Much worse was to come. The steel industry entered a death spiral of layoffs, plant shutdowns, reductions in pay and benefits, strikes, and eventually a wholesale shedding of its workforce. The Pittsburgh region was racked with home foreclosures and evictions, bankruptcies, suicides, alcoholism, violence, and despair. Braddock, having already begun to decline for several decades before steel’s crisis in 1984, found it could sink much further.
These events hurt everyone in the region, but some communities bore greater burdens than others. Buba’s film Struggles In Steel chronicles the historic battle African Americans had waged—with both the steel companies and elements in the steelworkers union—to gain equal access to the good jobs in the plant. By the late seventies this progress had finally resulted in substantial numbers of black workers finally breaking into job seniority (blacks had been denied access to better jobs because their job seniority counted for nothing when they bid on a different job) and shop steward leadership positions, only for all to be lost in the plant closings.
Beyond job racism, there was a residential aspect to the situation of blacks in the Monongahela Valley. As Buba notes, “There was redlining. Heck, the GI Bill which got a lot of people their first home, really, it was made to be for white guys to move to the suburbs.” The African-American community in the area was in the doubly precarious situation of not having had the benefit of generations of industrial employment to build up savings and seniority before the plant closings began, and being redlined out of homes in other areas. Alongside the steel crisis was the country’s rightward turn and Reagan-era cuts in social spending. With the plagues of crack cocaine, HIV/AIDS, and endemic street violence added, places like Braddock faced a “perfect storm” of urban devastation.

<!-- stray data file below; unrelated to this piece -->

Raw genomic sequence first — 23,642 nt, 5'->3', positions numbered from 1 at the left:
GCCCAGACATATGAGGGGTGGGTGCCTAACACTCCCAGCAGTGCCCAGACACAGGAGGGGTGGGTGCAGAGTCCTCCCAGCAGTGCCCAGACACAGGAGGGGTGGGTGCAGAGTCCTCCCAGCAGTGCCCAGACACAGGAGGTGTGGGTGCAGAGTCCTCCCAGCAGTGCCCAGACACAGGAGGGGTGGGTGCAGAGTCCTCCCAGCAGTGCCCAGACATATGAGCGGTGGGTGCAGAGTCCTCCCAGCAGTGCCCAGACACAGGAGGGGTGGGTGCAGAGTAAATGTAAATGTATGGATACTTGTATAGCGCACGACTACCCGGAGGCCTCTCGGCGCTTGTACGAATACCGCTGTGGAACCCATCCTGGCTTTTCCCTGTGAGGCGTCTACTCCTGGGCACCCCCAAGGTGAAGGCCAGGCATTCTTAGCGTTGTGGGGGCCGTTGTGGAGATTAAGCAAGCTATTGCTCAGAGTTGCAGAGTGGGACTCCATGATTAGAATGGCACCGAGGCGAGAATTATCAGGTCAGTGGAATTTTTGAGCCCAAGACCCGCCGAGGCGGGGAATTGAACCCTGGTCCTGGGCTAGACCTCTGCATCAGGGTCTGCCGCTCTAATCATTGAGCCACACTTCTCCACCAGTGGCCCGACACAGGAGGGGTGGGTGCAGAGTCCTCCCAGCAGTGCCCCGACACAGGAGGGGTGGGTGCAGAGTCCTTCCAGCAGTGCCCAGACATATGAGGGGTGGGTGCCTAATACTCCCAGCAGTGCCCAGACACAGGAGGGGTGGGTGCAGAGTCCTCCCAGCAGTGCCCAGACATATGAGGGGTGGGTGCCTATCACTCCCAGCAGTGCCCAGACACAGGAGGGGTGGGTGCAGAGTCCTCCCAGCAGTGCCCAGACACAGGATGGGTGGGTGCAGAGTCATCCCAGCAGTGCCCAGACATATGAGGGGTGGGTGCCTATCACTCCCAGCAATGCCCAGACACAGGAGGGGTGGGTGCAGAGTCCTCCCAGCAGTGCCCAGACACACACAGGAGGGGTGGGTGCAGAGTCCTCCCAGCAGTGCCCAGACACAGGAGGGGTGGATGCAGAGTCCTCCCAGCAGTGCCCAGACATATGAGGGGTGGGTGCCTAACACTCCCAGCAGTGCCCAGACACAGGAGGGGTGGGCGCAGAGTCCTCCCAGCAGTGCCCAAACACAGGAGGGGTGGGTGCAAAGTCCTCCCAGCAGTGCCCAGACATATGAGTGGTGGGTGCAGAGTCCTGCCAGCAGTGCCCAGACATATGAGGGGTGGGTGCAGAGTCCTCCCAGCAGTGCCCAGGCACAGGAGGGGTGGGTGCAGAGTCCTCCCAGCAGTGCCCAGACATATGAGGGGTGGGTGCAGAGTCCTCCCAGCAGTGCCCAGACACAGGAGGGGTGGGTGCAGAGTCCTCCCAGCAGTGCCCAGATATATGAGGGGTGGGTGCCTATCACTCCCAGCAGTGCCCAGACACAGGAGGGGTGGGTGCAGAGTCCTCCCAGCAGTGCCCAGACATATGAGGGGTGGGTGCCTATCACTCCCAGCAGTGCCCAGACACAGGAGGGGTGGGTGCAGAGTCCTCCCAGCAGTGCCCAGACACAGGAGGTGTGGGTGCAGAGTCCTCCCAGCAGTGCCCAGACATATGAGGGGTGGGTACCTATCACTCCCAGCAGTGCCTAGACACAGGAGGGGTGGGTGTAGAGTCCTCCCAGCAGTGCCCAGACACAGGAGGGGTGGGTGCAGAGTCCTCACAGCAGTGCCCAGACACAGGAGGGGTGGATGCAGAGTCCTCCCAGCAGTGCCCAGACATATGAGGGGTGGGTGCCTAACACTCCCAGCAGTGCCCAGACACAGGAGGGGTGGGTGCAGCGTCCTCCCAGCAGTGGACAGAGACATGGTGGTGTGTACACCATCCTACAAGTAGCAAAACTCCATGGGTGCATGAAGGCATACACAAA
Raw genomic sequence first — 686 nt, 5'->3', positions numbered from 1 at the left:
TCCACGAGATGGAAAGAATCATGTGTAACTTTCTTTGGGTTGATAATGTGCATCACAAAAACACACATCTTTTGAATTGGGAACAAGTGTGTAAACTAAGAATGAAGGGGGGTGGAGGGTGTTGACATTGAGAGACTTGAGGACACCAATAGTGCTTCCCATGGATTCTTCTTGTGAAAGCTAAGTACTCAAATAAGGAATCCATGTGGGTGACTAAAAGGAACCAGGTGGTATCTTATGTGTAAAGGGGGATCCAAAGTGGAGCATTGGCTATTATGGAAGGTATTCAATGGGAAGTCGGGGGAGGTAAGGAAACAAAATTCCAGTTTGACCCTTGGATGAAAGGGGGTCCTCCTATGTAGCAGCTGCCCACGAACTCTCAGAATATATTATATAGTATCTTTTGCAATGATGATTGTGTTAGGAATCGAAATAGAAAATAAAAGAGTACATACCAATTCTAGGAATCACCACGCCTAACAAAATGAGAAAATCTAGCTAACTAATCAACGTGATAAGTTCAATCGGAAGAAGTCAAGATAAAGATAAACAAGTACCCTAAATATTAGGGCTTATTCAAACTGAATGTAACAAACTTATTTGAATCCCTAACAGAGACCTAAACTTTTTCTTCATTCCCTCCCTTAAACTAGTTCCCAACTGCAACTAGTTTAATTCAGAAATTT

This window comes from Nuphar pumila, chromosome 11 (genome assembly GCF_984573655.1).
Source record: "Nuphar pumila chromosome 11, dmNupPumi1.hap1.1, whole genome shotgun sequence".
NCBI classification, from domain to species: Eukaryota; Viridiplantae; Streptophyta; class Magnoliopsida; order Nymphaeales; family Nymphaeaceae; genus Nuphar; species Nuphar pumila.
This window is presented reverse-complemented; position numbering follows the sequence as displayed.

Tony Buba’s cinematic requiems for Braddock may not wind up being the best-known films set there, however. The film version of Cormac McCarthy’s post-apocalyptic masterpiece The Road, starring Viggo Mortensen, shot its opening scenes in Braddock. Booking a high-profile role is a real coup for a town desperate for any activity at all, and comes thanks to the mayor’s constant hustle to promote Braddock to the country’s creative class.
The film offers a sad bookend to Braddock’s historic arc. Once the setting for a novel in which immigrants change a hellish company town into a humble but solid home through their work ethic and collective struggle, Braddock today is the realistic-looking backdrop for another writer’s realist description of America after nuclear holocaust.
The question facing Mayor Fetterman and Braddock’s remaining residents is: When a town goes from Out of this Furnace to The Road in the space of three generations—from hell to heaven and then back to hell again—what next?